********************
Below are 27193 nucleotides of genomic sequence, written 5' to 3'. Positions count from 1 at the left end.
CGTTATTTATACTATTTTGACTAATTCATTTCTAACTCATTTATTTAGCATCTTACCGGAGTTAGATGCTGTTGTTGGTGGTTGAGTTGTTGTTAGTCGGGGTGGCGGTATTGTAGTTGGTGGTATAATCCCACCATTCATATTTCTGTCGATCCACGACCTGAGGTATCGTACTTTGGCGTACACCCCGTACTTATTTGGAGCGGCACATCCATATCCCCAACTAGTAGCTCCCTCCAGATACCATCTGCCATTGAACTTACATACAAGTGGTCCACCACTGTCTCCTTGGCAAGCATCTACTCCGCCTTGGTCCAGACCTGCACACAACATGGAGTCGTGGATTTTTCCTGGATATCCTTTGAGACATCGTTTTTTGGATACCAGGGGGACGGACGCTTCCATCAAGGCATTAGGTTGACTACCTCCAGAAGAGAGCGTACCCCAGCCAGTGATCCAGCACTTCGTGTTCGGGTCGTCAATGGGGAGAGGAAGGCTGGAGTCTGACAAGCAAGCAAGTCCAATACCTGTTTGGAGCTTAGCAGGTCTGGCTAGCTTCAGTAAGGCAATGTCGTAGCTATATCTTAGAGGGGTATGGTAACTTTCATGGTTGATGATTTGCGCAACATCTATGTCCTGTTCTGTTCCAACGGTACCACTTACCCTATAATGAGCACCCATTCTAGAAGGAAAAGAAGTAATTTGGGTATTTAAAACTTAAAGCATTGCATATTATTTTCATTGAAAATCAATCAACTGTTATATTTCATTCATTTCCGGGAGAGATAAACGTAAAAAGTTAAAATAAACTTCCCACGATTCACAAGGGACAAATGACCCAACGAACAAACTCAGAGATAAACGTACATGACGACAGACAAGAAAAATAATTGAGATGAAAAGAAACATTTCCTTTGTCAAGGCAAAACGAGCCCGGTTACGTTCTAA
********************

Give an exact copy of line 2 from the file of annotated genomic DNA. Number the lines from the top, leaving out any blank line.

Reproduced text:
CGTTATTTATACTATTTTGACTAATTCATTTCTAACTCATTTATTTAGCATCTTACCGGAGTTAGATGCTGTTGTTGGTGGTTGAGTTGTTGTTAGTCGGGGTGGCGGTATTGTAGTTGGTGGTATAATCCCACCATTCATATTTCTGTCGATCCACGACCTGAGGTATCGTACTTTGGCGTACACCCCGTACTTATTTGGAGCGGCACATCCATATCCCCAACTAGTAGCTCCCTCCAGATACCATCTGCCATTGAACTTACATACAAGTGGTCCACCACTGTCTCCTTGGCAAGCATCTACTCCGCCTTGGTCCAGACCTGCACACAACATGGAGTCGTGGATTTTTCCTGGATATCCTTTGAGACATCGTTTTTTGGATACCAGGGGGACGGACGCTTCCATCAAGGCATTAGGTTGACTACCTCCAGAAGAGAGCGTACCCCAGCCAGTGATCCAGCACTTCGTGTTCGGGTCGTCAATGGGGAGAGGAAGGCTGGAGTCTGACAAGCAAGCAAGTCCAATACCTGTTTGGAGCTTAGCAGGTCTGGCTAGCTTCAGTAAGGCAATGTCGTAGCTATATCTTAGAGGGGTATGGTAACTTTCATGGTTGATGATTTGCGCAACATCTATGTCCTGTTCTGTTCCAACGGTACCACTTACCCTATAATGAGCACCCATTCTAGAAGGAAAAGAAGTAATTTGGGTATTTAAAACTTAAAGCATTGCATATTATTTTCATTGAAAATCAATCAACTGTTATATTTCATTCATTTCCGGGAGAGATAAACGTAAAAAGTTAAAATAAACTTCCCACGATTCACAAGGGACAAATGACCCAACGAACAAACTCAGAGATAAACGTACATGACGACAGACAAGAAAAATAATTGAGATGAAAAGAAACATTTCCTTTGTCAAGGCAAAACGAGCCCGGTTACGTTCTAA